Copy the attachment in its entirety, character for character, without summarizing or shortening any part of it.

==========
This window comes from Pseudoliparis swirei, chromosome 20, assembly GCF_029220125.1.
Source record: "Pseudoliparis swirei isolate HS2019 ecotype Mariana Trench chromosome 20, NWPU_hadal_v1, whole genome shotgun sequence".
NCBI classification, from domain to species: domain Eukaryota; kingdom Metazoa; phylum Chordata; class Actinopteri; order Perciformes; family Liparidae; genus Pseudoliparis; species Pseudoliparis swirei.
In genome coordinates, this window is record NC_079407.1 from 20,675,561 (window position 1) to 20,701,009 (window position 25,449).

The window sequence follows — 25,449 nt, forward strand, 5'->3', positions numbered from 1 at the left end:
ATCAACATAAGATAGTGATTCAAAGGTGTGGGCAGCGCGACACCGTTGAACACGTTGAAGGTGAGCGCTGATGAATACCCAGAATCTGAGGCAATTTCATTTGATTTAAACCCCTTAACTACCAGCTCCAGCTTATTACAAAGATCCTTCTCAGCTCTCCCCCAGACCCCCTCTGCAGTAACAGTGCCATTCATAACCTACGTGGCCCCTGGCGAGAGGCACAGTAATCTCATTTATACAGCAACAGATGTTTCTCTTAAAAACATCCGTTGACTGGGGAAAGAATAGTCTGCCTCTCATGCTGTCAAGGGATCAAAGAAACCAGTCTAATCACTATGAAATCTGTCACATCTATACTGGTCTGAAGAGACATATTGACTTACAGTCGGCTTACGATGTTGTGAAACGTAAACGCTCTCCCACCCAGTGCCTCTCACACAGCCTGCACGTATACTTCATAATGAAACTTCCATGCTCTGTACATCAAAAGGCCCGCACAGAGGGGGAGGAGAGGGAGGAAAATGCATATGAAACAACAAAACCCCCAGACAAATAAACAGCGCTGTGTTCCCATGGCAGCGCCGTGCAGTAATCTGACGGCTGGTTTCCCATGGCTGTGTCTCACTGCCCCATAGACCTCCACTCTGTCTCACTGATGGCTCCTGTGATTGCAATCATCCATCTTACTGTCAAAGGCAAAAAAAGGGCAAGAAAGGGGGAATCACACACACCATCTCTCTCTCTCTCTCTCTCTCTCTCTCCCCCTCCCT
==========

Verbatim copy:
This window comes from Pseudoliparis swirei, chromosome 20, assembly GCF_029220125.1.
Source record: "Pseudoliparis swirei isolate HS2019 ecotype Mariana Trench chromosome 20, NWPU_hadal_v1, whole genome shotgun sequence".
NCBI classification, from domain to species: domain Eukaryota; kingdom Metazoa; phylum Chordata; class Actinopteri; order Perciformes; family Liparidae; genus Pseudoliparis; species Pseudoliparis swirei.
In genome coordinates, this window is record NC_079407.1 from 20,675,561 (window position 1) to 20,701,009 (window position 25,449).

The window sequence follows — 25,449 nt, forward strand, 5'->3', positions numbered from 1 at the left end:
ATCAACATAAGATAGTGATTCAAAGGTGTGGGCAGCGCGACACCGTTGAACACGTTGAAGGTGAGCGCTGATGAATACCCAGAATCTGAGGCAATTTCATTTGATTTAAACCCCTTAACTACCAGCTCCAGCTTATTACAAAGATCCTTCTCAGCTCTCCCCCAGACCCCCTCTGCAGTAACAGTGCCATTCATAACCTACGTGGCCCCTGGCGAGAGGCACAGTAATCTCATTTATACAGCAACAGATGTTTCTCTTAAAAACATCCGTTGACTGGGGAAAGAATAGTCTGCCTCTCATGCTGTCAAGGGATCAAAGAAACCAGTCTAATCACTATGAAATCTGTCACATCTATACTGGTCTGAAGAGACATATTGACTTACAGTCGGCTTACGATGTTGTGAAACGTAAACGCTCTCCCACCCAGTGCCTCTCACACAGCCTGCACGTATACTTCATAATGAAACTTCCATGCTCTGTACATCAAAAGGCCCGCACAGAGGGGGAGGAGAGGGAGGAAAATGCATATGAAACAACAAAACCCCCAGACAAATAAACAGCGCTGTGTTCCCATGGCAGCGCCGTGCAGTAATCTGACGGCTGGTTTCCCATGGCTGTGTCTCACTGCCCCATAGACCTCCACTCTGTCTCACTGATGGCTCCTGTGATTGCAATCATCCATCTTACTGTCAAAGGCAAAAAAAGGGCAAGAAAGGGGGAATCACACACACCATCTCTCTCTCTCTCTCTCTCTCTCTCTCCCCCTCCCT